author-name: eatjason

message-date: 2011-04-10 12:00:23 UTC

I was working with this equation: angle of 2 relative to 1= atan2(v2.y,v2.x) - atan2(v1.y,v1.x) To find a signed angle between two vectors. I have found that it DOES NOT yieldthe relative angle between two vectors in every case. Lets say you are trying to find the angle between a vector v2 and vector v1, relative to v1. Let v1 = ( -sqrt(2)/2, -sqrt(2)/2 ) and v2 = ( -sqrt(2)/2, sqrt(2)/2 ). By observation you can see that the relative angle should be -pi/2 (if you imagine v1 as the unit-x vector). However: (for v1) atan2( -sqrt(2)/2, -sqrt(2)/2) ) = -3pi / 4 (for v2) atan2( sqrt(2)/2, -sqrt(2)/2) ) = 3pi / 4 and ( 3pi / 4 ) - ( -3pi / 4 ) = 6pi / 4 = 3pi / 2 which is the angle, but its supposed to be between pi and -pi, so -pi / 2 What I did to solve this problem is I first found atan2(v1.y,v1.x), then rotated v2 by the negative that value, then found atan2 of the components of that new rotated vector (which is basically manually rotating v2 to be relative to v1, as the x-unit vector)

author-name: martinbaker

message-date: 2011-04-10 15:13:40 UTC

Yes, I guess the issue is that if we are facing in direction 1 and we want to rotate to face in direction 2 we could rotate clockwise or anti-clockwise. So a rotation of pi/2 in the clockwise direction is the same as in the anti-clockwise direction 3pi/4. Perhaps the web page should have two equations? One case if we always want to rotate in a clockwise direction and another equation if we want to rotate clockwise or anti-clockwise depending on which is the smaller angle? Martin

author-name: eatjason

message-date: 2011-04-10 18:39:08 UTC

I'm afraid it might be a little more complicated than that. The issue is that the equation as it is yields a clockwise or anti-clockwise angledepending on where the vectors happen to be.Here's another case, getting the angle between v1 and v2 relative to v1: v1 = ( sqrt(2)/2, -sqrt(2)/2 ) v2 = ( -sqrt(2)/2, -sqrt(2)/2 ) now by observation, you can see that the anti-clockwise rotation should be 3pi/4, which it is (same as the first example). now I might have my atan2 wrong, but my understanding is this: (for v1) atan2( -sqrt(2)/2, sqrt(2)/2) ) = -pi / 4 (for v2) atan2( -sqrt(2)/2, -sqrt(2)/2) ) = -3pi / 4 now the difference will look like this: ( -3pi / 4 ) - ( -pi / 4 ) = -2pi / 4 = -pi / 2 what you have here is the clockwise angle relative to v1! So that means that the equation atan2(v2.y,v2.x) - atan2(v1.y,v1.x) can yield clockwise or anti-clockwise, based on the orientation of the two vectors (even if the relative orientation stays the same). Which is a problem, because generally when you want a relative orientation, you don't so much care how the whole system is oriented.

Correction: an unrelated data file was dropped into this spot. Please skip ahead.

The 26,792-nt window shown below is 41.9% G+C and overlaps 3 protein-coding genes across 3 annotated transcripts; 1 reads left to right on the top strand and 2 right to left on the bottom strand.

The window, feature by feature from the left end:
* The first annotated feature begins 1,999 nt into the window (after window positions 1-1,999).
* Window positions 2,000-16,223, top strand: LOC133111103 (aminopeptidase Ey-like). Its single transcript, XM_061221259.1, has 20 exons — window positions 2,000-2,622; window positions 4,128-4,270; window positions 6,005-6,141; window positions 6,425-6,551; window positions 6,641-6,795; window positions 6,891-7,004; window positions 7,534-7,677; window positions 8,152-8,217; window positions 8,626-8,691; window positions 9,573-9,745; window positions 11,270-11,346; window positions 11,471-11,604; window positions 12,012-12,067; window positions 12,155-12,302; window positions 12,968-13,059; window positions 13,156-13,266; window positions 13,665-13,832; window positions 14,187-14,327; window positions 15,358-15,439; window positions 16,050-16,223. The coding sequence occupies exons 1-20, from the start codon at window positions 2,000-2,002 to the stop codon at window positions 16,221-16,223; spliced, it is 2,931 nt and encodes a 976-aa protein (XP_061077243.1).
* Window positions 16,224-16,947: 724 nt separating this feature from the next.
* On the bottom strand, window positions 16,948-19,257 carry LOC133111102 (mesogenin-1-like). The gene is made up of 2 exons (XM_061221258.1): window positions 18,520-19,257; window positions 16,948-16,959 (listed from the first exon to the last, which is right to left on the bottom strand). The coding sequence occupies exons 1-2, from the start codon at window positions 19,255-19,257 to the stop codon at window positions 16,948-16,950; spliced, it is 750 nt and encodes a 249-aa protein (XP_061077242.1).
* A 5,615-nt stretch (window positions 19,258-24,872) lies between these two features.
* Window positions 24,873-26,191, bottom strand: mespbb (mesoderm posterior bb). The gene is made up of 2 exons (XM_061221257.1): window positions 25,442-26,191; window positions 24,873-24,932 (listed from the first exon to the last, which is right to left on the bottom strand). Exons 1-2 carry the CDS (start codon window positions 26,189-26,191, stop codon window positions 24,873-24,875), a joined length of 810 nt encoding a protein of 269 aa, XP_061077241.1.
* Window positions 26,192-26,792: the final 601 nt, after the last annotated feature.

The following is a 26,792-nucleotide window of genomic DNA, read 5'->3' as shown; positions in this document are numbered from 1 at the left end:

author-name: martinbaker

message-date: 2011-04-11 15:33:29 UTC

This is a useful topic so I have added a new page to discuss it here: https://www.euclideanspace.com/maths/algebra/vectors/angleBetween/issues/ Is the page correct? and am I still missing the point you are making? Would it be alright with you if I put a link from that page to this thread as I don't want to take the credit for the points arising from your message. Martin

author-name: eatjason

message-date: 2011-04-11 19:43:07 UTC

I think that clears things up actually. If atan2 is between pi and -pi, obviously a difference can be between 2pi and -2pi. That didn't occur to me... This problem comes up quite a bit in game design, you have some vehicle that needs to turn in the direction of some other object, but it can't do it instantly, so you want to find which way it needs to turn. My vehicle was working fine when facing right, but when it tried to chase something to the left, it started doing funny things. So I guess the solution is to see if its bigger or smaller than pi or -pi, and just transform it then. I was trying to solve this problem without any if statements, maybe two if statements will be faster than having to do 2 sins and coses to perform the rotation i was doing. Go ahead and link it, that was a useful description of the problem. (I guess I didn't need to use all those square roots to describe it :) ) Jason